In truth, Labour is crap at the attack stuff (check out Obnoxio and the Devil’s Kitchen for genuine Tory pros). They are much easier for Oppositions (joking publicly about Brown’s state of mental health is fair comment, privately planning a set of reprisals is not)…
Whatever the substance of this story, and however foolish Draper and McBride were to embark upon this counterattack, it is the press and most other people’s lack of information about what the emails contain that’s most perplexing about this story.
The English sociologist Frank Burton once argued that journalists adopt “strategies that are designed to minimise readers’ awareness of his own real areas of ignorance”. There is an awful lot of ignorance around this story and an awful lot being ascribed to in the absence of some pretty central facts. Witness this piece from Fergus Shanahan at the Sun who all but jails Tom Watson and throws away the key. The basis: the Labour Cabinet Office Minister was: 1 involved in a previous Brownite plot to unseat Blair; and 2, his name is mentioned in one of these ‘unseen’ emails.
Justin has a nice take on the utter banality of the whole business… And there is the inevitable Downfall parody.. But occasional Slugger contributor, Nick Anstead, as ever cuts to the quick of what this means for political parties and journalism in a wider context:
The mass media era was defined by narrow inputs (produced by a small number among an information elite journalists and publishers, for example). It was because there were few of them that the role of the modern spin doctor developed in the first place. A dialogue could occur among a narrow group of people and information could be managed.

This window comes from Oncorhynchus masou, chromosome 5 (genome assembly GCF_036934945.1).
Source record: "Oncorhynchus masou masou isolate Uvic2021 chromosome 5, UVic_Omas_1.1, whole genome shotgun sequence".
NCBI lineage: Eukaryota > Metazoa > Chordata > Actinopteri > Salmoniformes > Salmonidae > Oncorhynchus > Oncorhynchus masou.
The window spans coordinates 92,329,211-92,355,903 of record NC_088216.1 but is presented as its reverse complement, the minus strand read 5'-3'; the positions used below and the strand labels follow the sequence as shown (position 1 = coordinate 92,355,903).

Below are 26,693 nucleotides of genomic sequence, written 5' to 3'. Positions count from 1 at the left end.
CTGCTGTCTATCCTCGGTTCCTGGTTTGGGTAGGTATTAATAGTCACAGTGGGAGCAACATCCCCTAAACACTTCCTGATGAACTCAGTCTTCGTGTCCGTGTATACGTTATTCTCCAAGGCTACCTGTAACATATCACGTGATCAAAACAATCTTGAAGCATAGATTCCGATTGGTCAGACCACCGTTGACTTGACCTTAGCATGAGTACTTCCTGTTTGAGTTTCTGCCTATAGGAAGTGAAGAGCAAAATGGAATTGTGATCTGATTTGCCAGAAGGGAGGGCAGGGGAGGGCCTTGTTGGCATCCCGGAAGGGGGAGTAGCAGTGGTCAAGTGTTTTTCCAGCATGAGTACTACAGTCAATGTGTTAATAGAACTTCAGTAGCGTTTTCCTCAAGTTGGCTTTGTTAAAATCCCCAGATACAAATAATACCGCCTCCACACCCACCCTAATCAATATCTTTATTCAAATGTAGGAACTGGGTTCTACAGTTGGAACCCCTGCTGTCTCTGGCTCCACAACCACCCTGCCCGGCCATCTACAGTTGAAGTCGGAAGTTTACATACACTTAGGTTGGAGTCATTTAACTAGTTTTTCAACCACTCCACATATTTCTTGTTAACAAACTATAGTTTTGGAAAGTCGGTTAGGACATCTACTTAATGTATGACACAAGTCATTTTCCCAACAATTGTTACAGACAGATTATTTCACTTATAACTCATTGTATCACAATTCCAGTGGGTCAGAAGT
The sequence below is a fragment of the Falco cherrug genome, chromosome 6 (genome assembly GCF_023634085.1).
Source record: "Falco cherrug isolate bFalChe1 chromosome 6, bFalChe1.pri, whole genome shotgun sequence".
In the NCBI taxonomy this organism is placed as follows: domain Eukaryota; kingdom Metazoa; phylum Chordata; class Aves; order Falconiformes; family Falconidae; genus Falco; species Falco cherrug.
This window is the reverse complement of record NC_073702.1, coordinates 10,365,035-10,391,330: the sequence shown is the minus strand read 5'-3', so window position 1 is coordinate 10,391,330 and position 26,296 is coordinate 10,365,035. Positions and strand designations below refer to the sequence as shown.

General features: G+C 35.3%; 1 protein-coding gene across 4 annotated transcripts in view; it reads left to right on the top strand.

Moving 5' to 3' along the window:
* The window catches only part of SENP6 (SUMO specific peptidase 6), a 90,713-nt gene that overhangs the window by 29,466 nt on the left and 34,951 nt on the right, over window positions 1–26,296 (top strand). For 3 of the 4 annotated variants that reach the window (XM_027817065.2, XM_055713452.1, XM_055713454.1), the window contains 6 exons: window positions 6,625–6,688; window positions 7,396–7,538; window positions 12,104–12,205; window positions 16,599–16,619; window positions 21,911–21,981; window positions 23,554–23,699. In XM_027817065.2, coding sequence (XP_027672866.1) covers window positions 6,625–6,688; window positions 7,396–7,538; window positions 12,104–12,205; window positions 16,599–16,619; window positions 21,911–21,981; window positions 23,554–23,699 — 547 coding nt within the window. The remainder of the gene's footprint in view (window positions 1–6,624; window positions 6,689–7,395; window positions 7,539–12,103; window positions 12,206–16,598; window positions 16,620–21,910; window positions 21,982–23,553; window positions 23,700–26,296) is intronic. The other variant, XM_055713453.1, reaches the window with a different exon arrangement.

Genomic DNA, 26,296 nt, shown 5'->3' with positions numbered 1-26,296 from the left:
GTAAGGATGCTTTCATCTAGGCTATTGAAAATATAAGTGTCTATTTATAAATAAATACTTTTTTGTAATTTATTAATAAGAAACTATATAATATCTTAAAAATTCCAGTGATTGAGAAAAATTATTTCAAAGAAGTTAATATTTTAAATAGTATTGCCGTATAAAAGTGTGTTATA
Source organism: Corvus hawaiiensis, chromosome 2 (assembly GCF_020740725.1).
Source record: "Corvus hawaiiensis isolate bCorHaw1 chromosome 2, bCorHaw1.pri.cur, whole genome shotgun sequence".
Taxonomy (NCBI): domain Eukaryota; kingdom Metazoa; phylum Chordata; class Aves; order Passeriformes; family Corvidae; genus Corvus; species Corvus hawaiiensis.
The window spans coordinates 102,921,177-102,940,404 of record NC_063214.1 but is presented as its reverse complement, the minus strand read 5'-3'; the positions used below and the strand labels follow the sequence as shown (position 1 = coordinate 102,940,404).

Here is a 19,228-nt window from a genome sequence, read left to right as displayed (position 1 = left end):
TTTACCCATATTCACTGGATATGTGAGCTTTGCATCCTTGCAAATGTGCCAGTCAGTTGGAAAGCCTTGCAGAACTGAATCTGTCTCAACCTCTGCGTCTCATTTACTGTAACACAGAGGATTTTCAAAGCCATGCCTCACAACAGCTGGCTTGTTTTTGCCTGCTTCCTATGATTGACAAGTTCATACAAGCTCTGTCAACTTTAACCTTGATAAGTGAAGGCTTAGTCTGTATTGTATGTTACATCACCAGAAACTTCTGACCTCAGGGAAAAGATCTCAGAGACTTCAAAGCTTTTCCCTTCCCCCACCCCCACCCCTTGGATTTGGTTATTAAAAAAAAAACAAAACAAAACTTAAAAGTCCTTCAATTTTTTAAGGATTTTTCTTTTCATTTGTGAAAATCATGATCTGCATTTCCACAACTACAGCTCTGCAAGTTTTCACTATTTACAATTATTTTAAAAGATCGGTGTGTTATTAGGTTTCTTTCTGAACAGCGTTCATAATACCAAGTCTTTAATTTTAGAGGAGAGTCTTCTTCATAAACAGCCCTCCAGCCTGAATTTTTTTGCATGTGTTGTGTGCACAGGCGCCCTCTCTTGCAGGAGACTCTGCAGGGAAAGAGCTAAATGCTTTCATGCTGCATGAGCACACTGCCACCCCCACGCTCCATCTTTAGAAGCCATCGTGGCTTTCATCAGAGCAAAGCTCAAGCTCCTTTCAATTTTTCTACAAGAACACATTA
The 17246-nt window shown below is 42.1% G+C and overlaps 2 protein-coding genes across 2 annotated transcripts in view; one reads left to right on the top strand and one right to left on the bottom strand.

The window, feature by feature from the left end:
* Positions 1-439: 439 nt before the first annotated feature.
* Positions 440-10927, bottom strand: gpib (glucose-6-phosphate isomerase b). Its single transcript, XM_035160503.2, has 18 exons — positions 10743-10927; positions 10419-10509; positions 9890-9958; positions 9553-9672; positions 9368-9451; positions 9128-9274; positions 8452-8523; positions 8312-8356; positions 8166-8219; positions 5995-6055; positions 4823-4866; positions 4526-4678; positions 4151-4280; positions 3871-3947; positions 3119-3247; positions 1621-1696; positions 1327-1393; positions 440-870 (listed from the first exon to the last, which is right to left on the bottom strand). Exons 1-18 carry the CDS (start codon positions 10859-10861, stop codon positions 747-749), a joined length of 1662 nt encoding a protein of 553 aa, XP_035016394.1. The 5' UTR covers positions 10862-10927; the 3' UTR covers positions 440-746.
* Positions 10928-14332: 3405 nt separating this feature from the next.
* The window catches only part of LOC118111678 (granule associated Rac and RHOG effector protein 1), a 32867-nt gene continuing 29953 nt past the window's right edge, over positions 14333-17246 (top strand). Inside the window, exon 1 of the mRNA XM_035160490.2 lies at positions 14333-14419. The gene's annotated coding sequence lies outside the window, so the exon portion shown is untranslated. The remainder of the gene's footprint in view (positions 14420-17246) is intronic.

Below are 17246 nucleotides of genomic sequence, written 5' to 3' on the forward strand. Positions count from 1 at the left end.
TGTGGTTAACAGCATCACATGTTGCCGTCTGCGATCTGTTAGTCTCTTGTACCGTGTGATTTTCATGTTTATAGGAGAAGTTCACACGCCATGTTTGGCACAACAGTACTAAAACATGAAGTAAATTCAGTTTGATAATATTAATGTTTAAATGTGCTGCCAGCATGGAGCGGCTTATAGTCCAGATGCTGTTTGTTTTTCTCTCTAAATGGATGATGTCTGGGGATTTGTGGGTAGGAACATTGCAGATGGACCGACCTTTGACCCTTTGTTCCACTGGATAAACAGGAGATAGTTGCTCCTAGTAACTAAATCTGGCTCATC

Now though, we live in the digital era and have to moved to a time of broad (and growing) inputs in short, information cannot be managed in the same way by spin doctors when publishing is so easy. Secrets are far harder to keep. Look at wikileaks for just one example. This means a fundamental readjustment in the way parties and governments handle information, and the ending of the nineties consensus on how politics is done.
But Nick is only partly right. Brown’s downfall will come in part because he couldn’t tell a coherent story, never mind ‘spin’ one… In the absence of a consistent narrative of government, the Press has gone ‘feral’. It was Philip Gould who noted a central point in that nineties consensus, that if political parties don’t feed the voracious appetite of the press with lots of stories, they will simply ‘gobble you up’.
In this case, it was a blogger who cunningly tipped the media’s hand and disrupted its natural food chain… And another, unthinking one, who provided them the red meat… But it was the ennui of the political media that forced them into jumping (too far)…
Adds: And in the heel of the hunt, whoops; there goes Gordon’s G20 bounce… I wonder how that happened? Can’t shake the feeling that you/we were played like a fiddle ladies and gentlemen of the press…
Mick is founding editor of Slugger. He has written papers on the impacts of the Internet on politics and the wider media and is a regular guest and speaking events across Ireland, the UK and Europe. Twitter: @MickFealty